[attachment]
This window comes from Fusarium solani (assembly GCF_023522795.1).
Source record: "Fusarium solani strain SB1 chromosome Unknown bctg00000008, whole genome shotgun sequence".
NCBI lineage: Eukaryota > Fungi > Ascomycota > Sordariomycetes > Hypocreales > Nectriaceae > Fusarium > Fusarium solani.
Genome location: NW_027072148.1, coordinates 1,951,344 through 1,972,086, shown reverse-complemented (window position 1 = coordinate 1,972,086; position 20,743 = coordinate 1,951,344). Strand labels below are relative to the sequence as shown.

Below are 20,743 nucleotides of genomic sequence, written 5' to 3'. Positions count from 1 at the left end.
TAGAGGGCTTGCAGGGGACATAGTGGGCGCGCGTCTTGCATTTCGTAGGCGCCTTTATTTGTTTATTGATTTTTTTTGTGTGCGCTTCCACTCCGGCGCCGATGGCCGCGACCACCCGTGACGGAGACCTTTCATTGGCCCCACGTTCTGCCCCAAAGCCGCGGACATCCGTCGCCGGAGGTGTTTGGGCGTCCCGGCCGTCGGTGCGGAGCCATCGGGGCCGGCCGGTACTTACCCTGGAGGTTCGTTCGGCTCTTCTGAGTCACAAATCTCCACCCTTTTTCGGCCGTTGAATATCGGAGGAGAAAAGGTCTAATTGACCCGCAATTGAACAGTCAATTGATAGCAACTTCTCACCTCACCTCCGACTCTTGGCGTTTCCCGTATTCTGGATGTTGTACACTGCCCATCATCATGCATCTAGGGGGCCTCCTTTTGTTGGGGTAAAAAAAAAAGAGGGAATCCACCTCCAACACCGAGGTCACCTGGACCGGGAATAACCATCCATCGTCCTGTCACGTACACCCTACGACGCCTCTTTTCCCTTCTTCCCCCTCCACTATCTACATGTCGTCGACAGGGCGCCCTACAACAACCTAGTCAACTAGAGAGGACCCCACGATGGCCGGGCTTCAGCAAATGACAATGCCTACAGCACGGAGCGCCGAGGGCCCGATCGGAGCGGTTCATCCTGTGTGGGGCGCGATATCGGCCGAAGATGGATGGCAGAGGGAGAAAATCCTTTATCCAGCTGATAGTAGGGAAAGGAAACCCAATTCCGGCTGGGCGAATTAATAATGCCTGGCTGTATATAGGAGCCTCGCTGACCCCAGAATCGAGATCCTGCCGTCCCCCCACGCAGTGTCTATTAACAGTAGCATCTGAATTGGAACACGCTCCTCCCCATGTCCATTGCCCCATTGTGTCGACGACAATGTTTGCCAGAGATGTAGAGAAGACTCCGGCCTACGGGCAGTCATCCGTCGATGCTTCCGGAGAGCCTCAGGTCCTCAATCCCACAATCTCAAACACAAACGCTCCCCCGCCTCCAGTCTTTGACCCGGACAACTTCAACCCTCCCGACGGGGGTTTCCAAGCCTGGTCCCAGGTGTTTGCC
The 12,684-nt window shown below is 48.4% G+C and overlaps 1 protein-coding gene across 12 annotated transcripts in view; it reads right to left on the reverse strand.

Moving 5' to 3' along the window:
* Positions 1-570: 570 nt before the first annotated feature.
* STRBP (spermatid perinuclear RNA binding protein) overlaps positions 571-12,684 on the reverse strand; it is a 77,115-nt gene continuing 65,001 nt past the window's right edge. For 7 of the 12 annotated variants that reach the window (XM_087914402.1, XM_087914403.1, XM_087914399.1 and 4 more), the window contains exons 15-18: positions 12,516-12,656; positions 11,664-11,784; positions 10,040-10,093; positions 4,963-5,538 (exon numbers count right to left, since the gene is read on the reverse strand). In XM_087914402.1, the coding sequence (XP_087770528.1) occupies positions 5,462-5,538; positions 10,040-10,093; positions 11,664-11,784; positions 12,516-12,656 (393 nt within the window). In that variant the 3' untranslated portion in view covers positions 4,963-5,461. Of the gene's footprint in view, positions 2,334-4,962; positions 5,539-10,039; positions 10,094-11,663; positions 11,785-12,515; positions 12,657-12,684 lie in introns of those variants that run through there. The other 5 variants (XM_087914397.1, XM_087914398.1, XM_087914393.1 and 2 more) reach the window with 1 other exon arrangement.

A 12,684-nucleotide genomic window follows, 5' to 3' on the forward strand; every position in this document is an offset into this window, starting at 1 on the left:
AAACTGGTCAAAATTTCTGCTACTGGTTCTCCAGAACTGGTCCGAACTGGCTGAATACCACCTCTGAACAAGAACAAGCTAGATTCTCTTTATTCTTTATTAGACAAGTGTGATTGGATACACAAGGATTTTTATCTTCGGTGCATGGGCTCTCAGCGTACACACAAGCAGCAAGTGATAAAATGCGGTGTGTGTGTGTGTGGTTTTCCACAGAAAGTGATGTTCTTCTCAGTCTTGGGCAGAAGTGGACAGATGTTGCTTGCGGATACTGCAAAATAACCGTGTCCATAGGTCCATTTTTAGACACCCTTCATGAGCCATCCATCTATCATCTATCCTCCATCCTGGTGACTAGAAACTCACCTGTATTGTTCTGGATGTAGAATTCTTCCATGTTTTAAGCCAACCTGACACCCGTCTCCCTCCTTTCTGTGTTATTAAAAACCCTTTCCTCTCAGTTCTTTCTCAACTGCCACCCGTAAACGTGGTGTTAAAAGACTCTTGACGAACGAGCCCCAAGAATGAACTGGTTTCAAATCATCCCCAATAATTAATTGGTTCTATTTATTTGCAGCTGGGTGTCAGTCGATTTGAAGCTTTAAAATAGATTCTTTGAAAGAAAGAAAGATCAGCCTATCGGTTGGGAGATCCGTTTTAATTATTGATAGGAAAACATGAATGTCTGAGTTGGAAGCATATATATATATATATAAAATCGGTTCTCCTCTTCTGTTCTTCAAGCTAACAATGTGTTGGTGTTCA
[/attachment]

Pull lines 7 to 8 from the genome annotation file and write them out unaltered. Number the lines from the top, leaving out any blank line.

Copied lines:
The 12,684-nt window shown below is 48.4% G+C and overlaps 1 protein-coding gene across 12 annotated transcripts in view; it reads right to left on the reverse strand.

Moving 5' to 3' along the window: